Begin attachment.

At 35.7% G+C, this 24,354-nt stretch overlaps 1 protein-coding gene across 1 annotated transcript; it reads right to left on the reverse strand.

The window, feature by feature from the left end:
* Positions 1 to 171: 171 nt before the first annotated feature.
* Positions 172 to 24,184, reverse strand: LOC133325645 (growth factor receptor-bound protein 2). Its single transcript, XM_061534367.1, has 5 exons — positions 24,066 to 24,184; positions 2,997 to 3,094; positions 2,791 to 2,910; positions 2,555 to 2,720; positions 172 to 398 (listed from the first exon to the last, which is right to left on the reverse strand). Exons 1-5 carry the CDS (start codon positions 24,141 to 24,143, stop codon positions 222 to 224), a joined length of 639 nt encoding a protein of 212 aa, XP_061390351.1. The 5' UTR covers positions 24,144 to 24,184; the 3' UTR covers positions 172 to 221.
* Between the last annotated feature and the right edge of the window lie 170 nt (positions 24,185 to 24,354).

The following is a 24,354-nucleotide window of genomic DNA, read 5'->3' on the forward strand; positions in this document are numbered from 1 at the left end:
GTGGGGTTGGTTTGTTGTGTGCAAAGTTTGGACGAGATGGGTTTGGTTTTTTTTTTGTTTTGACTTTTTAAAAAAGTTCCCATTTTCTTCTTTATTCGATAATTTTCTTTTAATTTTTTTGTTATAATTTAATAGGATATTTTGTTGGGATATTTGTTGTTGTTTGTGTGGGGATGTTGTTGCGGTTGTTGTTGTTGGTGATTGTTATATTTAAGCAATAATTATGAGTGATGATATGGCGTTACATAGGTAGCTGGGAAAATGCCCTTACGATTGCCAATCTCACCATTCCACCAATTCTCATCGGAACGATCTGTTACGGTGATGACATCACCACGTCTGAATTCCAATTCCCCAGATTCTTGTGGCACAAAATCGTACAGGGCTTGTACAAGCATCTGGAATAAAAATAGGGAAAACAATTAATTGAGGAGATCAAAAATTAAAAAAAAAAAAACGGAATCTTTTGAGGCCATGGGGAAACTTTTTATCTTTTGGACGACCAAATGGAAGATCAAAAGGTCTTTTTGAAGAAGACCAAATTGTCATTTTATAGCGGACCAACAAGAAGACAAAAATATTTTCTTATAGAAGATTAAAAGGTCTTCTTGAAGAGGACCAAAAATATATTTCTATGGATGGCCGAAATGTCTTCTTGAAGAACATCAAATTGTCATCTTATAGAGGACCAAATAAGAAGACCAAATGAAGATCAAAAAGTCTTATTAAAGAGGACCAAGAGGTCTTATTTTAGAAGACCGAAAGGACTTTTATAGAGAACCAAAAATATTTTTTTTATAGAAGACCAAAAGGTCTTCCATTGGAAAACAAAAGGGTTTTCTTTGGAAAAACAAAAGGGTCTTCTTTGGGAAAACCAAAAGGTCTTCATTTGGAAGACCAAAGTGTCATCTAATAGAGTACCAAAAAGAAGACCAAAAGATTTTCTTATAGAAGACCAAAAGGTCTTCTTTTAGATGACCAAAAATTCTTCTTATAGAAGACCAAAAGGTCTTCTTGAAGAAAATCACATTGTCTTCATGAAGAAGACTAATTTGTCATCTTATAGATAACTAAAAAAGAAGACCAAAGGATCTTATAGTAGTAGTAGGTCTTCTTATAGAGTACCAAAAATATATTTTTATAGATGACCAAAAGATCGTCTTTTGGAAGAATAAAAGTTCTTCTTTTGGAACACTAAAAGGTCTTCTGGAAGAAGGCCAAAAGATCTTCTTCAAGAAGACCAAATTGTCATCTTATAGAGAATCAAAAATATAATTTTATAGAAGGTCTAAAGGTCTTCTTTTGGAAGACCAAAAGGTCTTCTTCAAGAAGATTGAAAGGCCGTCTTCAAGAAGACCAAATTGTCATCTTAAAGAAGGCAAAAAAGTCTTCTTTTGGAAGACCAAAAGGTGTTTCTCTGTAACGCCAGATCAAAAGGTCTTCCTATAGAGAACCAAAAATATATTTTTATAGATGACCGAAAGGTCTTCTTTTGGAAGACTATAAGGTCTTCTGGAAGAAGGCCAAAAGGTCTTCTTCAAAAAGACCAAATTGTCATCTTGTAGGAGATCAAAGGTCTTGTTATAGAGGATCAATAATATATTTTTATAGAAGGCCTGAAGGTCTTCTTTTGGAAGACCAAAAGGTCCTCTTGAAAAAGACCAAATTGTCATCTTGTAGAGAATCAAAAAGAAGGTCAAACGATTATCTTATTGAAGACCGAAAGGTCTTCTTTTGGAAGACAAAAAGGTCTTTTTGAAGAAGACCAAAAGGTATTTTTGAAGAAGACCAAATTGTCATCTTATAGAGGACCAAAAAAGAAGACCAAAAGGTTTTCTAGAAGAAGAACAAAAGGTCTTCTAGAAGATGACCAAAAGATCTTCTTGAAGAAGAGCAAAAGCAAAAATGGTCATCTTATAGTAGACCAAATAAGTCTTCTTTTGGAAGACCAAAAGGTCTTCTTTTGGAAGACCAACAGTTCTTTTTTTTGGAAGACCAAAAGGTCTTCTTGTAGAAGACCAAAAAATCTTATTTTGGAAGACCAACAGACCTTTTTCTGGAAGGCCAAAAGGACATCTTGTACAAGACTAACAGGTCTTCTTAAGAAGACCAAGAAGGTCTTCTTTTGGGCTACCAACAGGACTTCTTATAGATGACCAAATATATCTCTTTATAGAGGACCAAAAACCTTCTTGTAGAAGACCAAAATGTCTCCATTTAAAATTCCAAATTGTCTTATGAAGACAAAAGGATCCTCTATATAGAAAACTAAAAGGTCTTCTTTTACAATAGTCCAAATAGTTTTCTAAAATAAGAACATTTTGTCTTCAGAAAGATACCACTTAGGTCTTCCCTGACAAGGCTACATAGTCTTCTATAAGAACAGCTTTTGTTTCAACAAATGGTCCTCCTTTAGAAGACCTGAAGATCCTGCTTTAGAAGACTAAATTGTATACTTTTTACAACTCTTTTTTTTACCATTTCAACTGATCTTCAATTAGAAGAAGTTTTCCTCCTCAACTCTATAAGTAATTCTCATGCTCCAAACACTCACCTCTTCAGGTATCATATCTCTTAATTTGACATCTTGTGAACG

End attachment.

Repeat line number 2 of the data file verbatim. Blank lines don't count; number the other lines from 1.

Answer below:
The window, feature by feature from the left end: